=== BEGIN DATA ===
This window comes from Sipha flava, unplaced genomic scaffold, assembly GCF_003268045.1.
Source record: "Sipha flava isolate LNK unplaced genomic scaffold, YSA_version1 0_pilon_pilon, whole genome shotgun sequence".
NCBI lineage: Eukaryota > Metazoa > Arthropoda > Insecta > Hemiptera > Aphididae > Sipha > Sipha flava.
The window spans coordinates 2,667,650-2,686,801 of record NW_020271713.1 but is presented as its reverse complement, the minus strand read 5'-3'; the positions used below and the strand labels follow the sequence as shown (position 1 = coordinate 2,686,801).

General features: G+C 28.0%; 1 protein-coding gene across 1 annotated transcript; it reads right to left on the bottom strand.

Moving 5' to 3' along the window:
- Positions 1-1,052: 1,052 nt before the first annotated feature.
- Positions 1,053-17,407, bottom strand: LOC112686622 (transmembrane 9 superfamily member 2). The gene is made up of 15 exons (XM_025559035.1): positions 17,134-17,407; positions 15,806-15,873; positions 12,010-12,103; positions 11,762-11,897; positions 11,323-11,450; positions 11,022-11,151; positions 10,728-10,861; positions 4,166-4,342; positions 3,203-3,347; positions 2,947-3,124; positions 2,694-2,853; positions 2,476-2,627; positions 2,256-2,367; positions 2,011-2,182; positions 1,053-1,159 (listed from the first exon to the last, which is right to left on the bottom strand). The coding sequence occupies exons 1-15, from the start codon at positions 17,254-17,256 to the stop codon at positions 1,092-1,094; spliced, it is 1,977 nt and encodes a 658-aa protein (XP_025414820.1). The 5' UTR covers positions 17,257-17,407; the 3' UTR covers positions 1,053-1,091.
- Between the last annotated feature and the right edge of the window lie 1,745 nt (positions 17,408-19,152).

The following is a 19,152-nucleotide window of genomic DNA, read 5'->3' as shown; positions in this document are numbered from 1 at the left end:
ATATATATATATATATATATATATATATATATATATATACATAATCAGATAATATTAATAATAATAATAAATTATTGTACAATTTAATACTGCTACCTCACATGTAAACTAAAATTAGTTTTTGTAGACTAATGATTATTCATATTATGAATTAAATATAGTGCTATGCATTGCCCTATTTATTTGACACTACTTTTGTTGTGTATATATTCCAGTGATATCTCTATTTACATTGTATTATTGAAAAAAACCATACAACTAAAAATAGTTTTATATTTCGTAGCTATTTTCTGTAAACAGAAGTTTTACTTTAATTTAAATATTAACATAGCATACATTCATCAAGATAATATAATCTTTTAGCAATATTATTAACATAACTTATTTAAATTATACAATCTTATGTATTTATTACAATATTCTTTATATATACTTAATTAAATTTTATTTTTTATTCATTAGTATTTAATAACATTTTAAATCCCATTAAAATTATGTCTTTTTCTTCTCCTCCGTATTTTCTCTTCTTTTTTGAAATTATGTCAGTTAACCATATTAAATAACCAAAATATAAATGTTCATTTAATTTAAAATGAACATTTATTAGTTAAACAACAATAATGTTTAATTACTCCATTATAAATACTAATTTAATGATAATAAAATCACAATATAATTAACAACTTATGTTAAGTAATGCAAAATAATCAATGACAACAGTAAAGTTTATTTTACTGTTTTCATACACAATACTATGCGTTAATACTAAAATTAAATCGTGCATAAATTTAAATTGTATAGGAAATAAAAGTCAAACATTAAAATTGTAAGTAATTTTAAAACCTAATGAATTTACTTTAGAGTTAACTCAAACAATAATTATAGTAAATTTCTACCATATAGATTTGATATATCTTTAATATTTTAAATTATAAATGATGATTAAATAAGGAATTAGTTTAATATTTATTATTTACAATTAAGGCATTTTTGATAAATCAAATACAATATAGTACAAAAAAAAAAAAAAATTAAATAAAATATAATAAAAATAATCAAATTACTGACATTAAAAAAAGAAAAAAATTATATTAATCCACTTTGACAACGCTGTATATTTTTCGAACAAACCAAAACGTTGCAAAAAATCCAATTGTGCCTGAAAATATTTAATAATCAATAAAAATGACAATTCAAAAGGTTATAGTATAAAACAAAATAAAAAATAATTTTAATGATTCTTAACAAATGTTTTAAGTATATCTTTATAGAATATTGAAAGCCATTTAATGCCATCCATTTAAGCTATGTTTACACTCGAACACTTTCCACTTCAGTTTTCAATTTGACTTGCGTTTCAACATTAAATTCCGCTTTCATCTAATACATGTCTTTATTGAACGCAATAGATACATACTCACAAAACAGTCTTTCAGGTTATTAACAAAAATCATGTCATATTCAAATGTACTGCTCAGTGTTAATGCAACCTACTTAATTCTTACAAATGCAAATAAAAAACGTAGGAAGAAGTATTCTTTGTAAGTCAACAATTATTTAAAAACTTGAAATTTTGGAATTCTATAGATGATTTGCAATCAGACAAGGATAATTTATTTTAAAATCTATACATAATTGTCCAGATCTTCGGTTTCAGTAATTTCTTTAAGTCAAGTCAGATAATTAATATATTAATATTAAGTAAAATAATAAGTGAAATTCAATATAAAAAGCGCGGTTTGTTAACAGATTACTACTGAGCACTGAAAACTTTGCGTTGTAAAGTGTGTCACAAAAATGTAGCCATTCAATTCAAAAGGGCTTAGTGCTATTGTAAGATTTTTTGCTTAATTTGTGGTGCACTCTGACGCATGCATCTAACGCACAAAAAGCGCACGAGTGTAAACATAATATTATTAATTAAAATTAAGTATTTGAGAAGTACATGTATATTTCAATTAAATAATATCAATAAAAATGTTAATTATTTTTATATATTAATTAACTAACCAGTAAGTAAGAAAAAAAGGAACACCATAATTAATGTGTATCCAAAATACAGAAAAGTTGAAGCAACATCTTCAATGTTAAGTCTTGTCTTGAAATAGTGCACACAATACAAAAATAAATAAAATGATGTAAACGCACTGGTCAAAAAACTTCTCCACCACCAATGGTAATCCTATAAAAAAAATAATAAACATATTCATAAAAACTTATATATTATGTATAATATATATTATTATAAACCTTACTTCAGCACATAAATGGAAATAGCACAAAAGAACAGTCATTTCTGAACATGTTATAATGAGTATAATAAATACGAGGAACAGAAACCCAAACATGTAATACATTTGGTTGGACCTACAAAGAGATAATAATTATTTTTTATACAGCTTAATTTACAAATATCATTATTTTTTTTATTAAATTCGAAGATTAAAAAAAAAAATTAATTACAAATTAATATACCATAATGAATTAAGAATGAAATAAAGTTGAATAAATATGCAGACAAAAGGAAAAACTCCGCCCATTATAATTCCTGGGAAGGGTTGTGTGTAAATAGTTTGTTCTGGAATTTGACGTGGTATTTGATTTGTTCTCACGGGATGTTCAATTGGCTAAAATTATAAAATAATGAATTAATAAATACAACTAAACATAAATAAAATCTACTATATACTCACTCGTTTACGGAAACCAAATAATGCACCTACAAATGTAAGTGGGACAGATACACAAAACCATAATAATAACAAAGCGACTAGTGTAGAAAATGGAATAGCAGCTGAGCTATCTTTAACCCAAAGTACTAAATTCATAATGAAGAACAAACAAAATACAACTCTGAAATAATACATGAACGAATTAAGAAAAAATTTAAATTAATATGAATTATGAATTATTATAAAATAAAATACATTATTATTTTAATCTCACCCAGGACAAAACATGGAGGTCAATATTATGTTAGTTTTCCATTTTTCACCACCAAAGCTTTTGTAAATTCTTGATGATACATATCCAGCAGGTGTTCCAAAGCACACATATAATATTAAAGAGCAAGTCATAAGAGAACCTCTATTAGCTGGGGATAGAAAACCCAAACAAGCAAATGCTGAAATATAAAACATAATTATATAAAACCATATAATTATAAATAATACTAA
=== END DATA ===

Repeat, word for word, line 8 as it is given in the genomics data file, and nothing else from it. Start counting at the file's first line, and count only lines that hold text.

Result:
- Positions 1,053-17,407, bottom strand: LOC112686622 (transmembrane 9 superfamily member 2). The gene is made up of 15 exons (XM_025559035.1): positions 17,134-17,407; positions 15,806-15,873; positions 12,010-12,103; positions 11,762-11,897; positions 11,323-11,450; positions 11,022-11,151; positions 10,728-10,861; positions 4,166-4,342; positions 3,203-3,347; positions 2,947-3,124; positions 2,694-2,853; positions 2,476-2,627; positions 2,256-2,367; positions 2,011-2,182; positions 1,053-1,159 (listed from the first exon to the last, which is right to left on the bottom strand). The coding sequence occupies exons 1-15, from the start codon at positions 17,254-17,256 to the stop codon at positions 1,092-1,094; spliced, it is 1,977 nt and encodes a 658-aa protein (XP_025414820.1). The 5' UTR covers positions 17,257-17,407; the 3' UTR covers positions 1,053-1,091.